Dr Ellie on why people should be taking Vitamin D supplements
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Certain vitamins and minerals are vital to ensure our bodies function as they should. Vitamin D is one such nutrient, commonly linked with bone and teeth health. However, it can have multiple effects on our body – even relating to our weight.
Doctor Matthew Calcasola, chief medical officer at Get A Drip, explained: “Vitamin D is essential for a healthy immune system, especially with cold and flu season upon us.
“Your body naturally synthesises vitamin D when your skin is exposed to the sun.
“However, the UK experiences a considerable lack of sunlight during the colder months (October through to early March).
“In addition, our geographical location means the little sunlight that we do receive during these months does not contain enough UVB radiation for our skin to be able to produce vitamin D effectively.
“The NHS (and the UK Government) recommends that adults and children over the age of one should consider taking a daily supplement of vitamin D – especially during autumn and winter.”
Signs and symptoms of a vitamin D deficiency
One lesser known sign you are deficient could be weight gain, Doctor Calcasola said.
This was backed by a study, published in the Public Health journal in 2021.
It analysed data from eight existing studies linking vitamin D and weight.
The paper concluded: “This review reports that the majority of studies included show that vitamin D deficiency can contribute to the occurrence of obesity in adults and the elderly.”
While separate research, published in the Journal of Women’s Health, studied more than 4,600 women and their weight in relation to vitamin D.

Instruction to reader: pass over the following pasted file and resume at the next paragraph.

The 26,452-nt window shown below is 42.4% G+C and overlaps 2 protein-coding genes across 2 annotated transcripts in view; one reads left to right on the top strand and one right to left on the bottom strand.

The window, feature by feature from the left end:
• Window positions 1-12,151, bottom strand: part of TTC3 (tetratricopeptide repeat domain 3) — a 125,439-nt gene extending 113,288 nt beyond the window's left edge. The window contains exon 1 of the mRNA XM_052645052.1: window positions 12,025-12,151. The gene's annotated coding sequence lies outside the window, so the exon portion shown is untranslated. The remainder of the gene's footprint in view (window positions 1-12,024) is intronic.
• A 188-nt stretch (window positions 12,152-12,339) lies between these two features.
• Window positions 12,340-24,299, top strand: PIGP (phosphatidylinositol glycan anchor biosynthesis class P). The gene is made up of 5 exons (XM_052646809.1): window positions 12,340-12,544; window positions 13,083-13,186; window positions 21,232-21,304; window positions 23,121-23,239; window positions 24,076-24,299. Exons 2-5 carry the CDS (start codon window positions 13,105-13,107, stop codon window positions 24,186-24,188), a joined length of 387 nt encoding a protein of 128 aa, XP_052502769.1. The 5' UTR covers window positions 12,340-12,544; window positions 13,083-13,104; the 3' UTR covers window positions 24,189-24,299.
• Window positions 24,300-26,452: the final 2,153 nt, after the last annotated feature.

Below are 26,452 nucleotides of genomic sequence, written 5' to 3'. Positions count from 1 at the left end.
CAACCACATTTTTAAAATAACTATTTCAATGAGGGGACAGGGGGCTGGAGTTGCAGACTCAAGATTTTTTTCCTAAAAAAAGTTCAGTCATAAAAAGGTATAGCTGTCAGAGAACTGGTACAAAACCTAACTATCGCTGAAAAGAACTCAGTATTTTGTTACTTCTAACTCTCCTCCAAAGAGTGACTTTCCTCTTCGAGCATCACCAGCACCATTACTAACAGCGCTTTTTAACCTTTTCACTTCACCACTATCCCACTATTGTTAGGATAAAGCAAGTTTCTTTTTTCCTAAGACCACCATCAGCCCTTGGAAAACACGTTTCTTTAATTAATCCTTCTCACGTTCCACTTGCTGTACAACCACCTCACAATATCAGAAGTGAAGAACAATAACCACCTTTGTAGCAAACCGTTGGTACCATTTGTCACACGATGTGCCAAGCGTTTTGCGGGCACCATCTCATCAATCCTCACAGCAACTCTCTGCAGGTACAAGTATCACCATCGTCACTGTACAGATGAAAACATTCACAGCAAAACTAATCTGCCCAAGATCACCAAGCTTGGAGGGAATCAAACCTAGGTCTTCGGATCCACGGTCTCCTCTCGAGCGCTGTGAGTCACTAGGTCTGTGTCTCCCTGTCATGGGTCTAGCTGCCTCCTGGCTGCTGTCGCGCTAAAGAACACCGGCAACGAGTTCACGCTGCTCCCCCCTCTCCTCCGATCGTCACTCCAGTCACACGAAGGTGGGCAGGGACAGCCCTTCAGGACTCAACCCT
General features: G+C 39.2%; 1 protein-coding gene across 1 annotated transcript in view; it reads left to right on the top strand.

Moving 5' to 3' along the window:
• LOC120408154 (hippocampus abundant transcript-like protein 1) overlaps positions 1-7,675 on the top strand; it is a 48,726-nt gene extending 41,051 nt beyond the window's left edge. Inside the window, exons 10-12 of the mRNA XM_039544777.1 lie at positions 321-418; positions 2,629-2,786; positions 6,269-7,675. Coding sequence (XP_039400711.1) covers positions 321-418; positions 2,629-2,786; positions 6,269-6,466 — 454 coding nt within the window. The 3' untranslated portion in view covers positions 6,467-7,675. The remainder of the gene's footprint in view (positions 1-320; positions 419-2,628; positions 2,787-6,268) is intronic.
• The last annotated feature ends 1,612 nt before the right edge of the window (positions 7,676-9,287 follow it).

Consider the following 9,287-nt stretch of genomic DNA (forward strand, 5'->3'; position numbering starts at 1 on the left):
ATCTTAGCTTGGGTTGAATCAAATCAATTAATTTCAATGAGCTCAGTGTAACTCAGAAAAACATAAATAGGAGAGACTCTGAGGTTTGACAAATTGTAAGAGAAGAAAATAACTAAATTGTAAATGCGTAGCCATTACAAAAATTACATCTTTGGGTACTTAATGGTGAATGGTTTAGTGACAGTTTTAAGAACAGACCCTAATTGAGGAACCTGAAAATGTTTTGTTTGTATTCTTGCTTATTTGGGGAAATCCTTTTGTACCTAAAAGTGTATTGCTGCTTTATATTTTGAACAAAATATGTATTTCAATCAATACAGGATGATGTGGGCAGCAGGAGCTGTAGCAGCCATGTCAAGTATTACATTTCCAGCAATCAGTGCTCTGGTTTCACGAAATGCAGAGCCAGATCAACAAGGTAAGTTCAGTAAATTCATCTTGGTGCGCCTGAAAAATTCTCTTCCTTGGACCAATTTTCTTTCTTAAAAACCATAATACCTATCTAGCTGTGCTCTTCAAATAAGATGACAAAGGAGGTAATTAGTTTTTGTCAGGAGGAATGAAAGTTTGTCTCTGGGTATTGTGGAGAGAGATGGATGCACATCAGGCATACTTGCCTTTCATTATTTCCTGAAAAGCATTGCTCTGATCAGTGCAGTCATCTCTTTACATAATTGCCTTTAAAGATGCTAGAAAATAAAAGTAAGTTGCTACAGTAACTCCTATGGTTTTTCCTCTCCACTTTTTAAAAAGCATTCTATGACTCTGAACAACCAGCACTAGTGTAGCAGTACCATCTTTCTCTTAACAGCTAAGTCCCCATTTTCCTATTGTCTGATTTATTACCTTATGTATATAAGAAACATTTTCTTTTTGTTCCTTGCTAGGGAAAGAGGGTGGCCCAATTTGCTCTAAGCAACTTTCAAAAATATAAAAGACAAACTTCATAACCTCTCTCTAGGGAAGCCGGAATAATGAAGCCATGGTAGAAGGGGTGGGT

“Higher 25-hydroxyvitamin D (a form of vitamin D) levels are associated with lower weight gains, suggesting low vitamin D status may predispose to fat accumulation,” it said.
Other signs of a vitamin D deficiency can include:
- Frequent illness and infections
- Extreme tiredness (fatigue)
- Bone and back pain
- Slow wound healing
- Hair loss
- Muscle pain
Severe vitamin D deficiency
Dr Calcasola commented: “A vitamin D deficiency can lead to a loss of bone density, which can contribute to osteoporosis and fractures (broken bones). Severe vitamin D deficiency can also lead to other diseases.
“In children, it can cause rickets, a rare disease that causes the bones to become soft and bend.
“In adults, severe vitamin D deficiency can lead to osteomalacia which causes weak bones, bone pain, and muscle weakness.
“Researchers are conducting studies of vitamin D for its possible connections to several medical conditions, including diabetes, high blood pressure, cancer, and autoimmune conditions such as multiple sclerosis, however more research is needed before we can fully understand the effects of vitamin D on these conditions.”
Where to find vitamin D
“It can prove really difficult to get enough vitamin D each day through sun exposure and food alone, so taking vitamin D supplements could help,” Doctor Calcasola added.
The Department of Health and Social Care recommends that adults and children over four take a daily supplement containing 10 micrograms of vitamin D throughout the year if they:
- Are not often outdoors – for example, if they’re frail or housebound
- Are in an institution like a care home
- Usually wear clothes that cover up most of their skin when outdoors.
Vitamin D is found in the following foods:
- Canned tuna
- Cod liver oil
- Beef liver
- Egg yolk
- Certain cereals and oatmeals (fortified)
- Yoghurt (fortified)
- Orange juice (fortified).
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